The wife of king Latinus and mother of Lavinia, who, when Aeneas sued for the hand of the latter, opposed him, because she had already promised Lavinia to Turnus. At the same time she was instigated by Alecto, who acted according to the request of Juno, to stir up the war with Turnus. This story fills the greater part of the seventh book of Virgil's Aeneid.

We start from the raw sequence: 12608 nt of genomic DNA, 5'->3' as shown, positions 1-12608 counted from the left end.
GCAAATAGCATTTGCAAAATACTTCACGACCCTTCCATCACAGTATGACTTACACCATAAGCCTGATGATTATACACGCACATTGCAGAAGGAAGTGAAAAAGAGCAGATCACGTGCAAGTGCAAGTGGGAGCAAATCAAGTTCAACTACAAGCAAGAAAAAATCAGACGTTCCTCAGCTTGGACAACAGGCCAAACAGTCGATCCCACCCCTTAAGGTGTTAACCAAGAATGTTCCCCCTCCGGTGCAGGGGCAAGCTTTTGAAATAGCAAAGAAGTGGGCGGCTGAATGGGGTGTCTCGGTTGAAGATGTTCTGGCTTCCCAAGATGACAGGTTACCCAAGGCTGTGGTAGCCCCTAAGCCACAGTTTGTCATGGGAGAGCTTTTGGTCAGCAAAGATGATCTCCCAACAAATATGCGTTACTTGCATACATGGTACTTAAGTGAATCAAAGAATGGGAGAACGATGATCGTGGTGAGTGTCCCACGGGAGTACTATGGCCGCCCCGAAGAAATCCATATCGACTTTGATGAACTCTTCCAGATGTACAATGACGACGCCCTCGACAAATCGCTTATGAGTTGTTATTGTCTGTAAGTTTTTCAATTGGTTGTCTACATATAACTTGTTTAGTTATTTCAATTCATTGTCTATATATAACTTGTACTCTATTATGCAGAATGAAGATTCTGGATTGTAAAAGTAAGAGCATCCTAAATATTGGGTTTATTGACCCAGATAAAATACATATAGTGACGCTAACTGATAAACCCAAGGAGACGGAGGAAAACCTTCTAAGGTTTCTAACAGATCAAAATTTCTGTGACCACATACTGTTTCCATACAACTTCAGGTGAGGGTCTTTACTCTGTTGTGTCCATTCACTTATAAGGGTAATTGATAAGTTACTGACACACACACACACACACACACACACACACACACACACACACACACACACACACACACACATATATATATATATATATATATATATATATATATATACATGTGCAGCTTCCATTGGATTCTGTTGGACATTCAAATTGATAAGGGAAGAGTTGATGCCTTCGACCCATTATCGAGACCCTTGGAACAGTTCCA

When Amata was informed that Turnus had fallen in battle, she hanged herself.
- Dionysius of Halicarnassus. Roman Antiquities i, 64.
- Smith, William. (1870). Dictionary of Greek and Roman Biography and Mythology. London: Taylor, Walton, and Maberly.
- Virgil. Aeneid xii, 600.
This article incorporates text from Dictionary of Greek and Roman Biography and Mythology (1870) by William Smith, which is in the public domain.